Garland for the Winter Solstice

Ruthven Todd
ISBN 9781566491648 (paperback)
Published in July 2000
MSRP $14.00
"These poems have, among other virtues, erudition, heart, and a casual eloquence. We've long needed a comprehensive collection like this, to acquaint the reader with the full scope and quality of Ruthven Todd's work."
- Richard Wilbur
"(Todd) is that contemporary oddity, a poet who actually seems to be happy. He enjoys writing and he writes about things he enjoys, quietly, honestly, without fuss. As a 'nature poet', he is almost the only one today who is a real naturalist and can tell one bird or flower from another - his erudition in these matters makes me very jealous. It is pleasant, too, in reading a selection from twenty-five years' work, to find a poet who has grown steadily better, more himself, with each succeeding year."
- W.H. Auden
"A poet both in words and with the brush, uniquely skilled as an observer, indeed a true Renaissance figure of many proficiencies."
- Marianne Moore
Ruthven Todd is widely acknowledged as one of the great nature poets of the 20th century. Born in Edinburgh in 1914 - the same year as his best friend Dylan Thomas, with whom he has always mentioned in the same breath during his lifetime - Todd befriended and collaborated with many of the prominent figures in modern European and American literature and art of his day, in addition to people as diverse as Fats Waller and Salvador Dali, Adlai Stevenson and Dashiell Hammett. Todd's engravings, botanical illustrations and calligraphy are admired to this day as are his ground-breaking commentaries on the art of William Blake, on who work Todd was a world-renowned expert. He published over fifty works during his career, including the classic children's book Space Cat.

Garland for the Winter Solace by Ruthven Todd

In Memoriam: My Father
29 April, 1944

Shut in his frosty valley at the Northern fringe of time,
Beyond the tundra and the ever-howling wolves,
The hours went slowly by, the minutes knocking lame,
As sixty summers lay counted on his shelves.

A life ebbed slowly down the Solway of its years,
Forgetting the floods of youth, the tides that swept
More cruel in their intensity than all the heartfelt tears
Which stained the linen pillow on which the dreamer slept.

The lock-gates of the life he always loved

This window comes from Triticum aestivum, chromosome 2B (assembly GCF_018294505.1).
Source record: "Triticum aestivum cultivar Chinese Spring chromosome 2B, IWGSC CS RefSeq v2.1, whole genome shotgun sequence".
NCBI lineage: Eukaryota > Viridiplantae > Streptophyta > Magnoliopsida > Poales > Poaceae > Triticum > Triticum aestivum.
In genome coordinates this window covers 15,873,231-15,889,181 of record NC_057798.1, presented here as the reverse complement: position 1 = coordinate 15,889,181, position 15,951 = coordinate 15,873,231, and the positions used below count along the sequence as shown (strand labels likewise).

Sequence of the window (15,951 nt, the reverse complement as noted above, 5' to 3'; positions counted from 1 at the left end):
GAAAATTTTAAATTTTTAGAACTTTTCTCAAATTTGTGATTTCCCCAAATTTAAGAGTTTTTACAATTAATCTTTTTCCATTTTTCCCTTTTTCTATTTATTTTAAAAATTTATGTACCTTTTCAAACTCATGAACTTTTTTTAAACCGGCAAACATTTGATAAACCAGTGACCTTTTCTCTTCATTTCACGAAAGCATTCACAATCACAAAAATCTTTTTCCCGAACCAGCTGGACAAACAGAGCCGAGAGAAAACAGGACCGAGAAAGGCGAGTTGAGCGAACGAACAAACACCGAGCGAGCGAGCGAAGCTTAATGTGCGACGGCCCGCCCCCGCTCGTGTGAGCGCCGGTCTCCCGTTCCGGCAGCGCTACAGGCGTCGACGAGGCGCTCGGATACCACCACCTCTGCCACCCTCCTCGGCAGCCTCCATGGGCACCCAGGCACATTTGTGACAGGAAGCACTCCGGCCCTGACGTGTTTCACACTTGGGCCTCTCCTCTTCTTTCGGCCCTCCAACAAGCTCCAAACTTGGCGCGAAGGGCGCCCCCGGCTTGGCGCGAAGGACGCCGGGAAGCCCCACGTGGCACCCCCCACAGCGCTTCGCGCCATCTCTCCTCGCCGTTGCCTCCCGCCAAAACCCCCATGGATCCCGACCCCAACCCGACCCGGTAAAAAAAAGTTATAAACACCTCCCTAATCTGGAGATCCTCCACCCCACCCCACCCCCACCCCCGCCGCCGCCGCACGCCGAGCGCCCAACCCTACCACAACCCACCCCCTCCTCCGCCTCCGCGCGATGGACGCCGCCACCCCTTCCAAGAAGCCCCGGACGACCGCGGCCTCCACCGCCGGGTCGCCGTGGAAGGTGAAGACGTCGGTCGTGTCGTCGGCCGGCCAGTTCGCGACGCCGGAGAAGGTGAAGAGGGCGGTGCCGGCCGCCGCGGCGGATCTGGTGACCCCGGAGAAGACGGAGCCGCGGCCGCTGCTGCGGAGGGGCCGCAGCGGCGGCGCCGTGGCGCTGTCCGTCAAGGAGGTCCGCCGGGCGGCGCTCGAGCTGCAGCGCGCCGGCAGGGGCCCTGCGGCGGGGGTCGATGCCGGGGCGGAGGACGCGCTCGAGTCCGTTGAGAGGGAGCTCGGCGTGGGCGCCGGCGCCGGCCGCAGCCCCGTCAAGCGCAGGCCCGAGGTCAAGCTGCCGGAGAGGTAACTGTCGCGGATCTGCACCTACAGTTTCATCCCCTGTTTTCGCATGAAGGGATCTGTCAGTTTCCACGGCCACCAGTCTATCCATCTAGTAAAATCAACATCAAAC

Could still withstand the batterings of disease,
Despite Death's mathematics which had often proved
Himself the one physician to bring perfect ease.

Now I, lying all these hundred miles to south,
Can think of him dispassionately, with pity;
Recalling tonight the weak but usually kindly mouth,
The mind that shuddered from the world's immensity;

Recalling the man whose universe was sometimes shut
Within the unmeasured boundaries of a postage stamp;
The man for whom the mellow whisky could garotte
The marchers of history with their metronomic tramp;

The man who built as strong as man could build
Yet saw, before his end, how bricks and concrete fell away
As the destiny he always feared was finally fulfilled
And all the horror of his youth again held sway.

This man, as complex as an antique clock,
Was my own father whom I cannot see quite round;
I work all night and yet my portraits lack
Those final touches which would show I understand.

The man as man, divorced from being only me,
Copying my own image in an eternal mirror:
The facts which others now report can only be
The distortions caused by my inevitable error.

When last I saw him, lying uneasy on his bed,
I knew that at length had grown to be a man,
For all my rancours and my fears were dead;
I saw him once again as when my memory began.

And it is thus I hope I will remember him;
Before his share of the world's apple proved too sour,
Before his dreams of greatness loomed too dim
In the haze which helped to pass the intolerable hour.

I would remember him as the man who drew
With coloured chalks upon my childhood's page,
The witch from whom no small boy ever flew,
The friendly troll, the ogre who had hardly any rage.

So to his memory, I dedicate these lines,
Dumb with a feeling I cannot now express;
Glad that, at least, the heartache which remains
Instead of hating has learned how to bless.